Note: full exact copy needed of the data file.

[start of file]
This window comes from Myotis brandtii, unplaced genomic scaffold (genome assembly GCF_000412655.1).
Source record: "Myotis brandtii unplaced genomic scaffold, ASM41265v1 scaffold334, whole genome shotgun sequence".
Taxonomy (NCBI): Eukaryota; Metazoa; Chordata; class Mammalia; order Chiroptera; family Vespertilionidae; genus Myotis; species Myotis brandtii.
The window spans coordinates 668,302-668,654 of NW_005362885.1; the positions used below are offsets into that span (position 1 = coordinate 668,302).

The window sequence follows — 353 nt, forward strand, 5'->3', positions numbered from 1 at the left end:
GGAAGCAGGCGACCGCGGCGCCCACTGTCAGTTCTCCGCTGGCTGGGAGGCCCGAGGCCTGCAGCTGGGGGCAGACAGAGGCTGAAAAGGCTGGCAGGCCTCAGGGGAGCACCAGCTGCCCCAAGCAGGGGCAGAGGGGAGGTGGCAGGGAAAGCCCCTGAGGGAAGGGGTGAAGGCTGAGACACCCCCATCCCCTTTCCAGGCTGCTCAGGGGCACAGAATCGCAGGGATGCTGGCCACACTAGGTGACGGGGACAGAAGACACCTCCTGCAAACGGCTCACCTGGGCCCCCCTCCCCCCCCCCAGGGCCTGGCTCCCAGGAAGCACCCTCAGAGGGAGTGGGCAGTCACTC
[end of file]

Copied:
This window comes from Myotis brandtii, unplaced genomic scaffold (genome assembly GCF_000412655.1).
Source record: "Myotis brandtii unplaced genomic scaffold, ASM41265v1 scaffold334, whole genome shotgun sequence".
Taxonomy (NCBI): Eukaryota; Metazoa; Chordata; class Mammalia; order Chiroptera; family Vespertilionidae; genus Myotis; species Myotis brandtii.
The window spans coordinates 668,302-668,654 of NW_005362885.1; the positions used below are offsets into that span (position 1 = coordinate 668,302).

The window sequence follows — 353 nt, forward strand, 5'->3', positions numbered from 1 at the left end:
GGAAGCAGGCGACCGCGGCGCCCACTGTCAGTTCTCCGCTGGCTGGGAGGCCCGAGGCCTGCAGCTGGGGGCAGACAGAGGCTGAAAAGGCTGGCAGGCCTCAGGGGAGCACCAGCTGCCCCAAGCAGGGGCAGAGGGGAGGTGGCAGGGAAAGCCCCTGAGGGAAGGGGTGAAGGCTGAGACACCCCCATCCCCTTTCCAGGCTGCTCAGGGGCACAGAATCGCAGGGATGCTGGCCACACTAGGTGACGGGGACAGAAGACACCTCCTGCAAACGGCTCACCTGGGCCCCCCTCCCCCCCCCCAGGGCCTGGCTCCCAGGAAGCACCCTCAGAGGGAGTGGGCAGTCACTC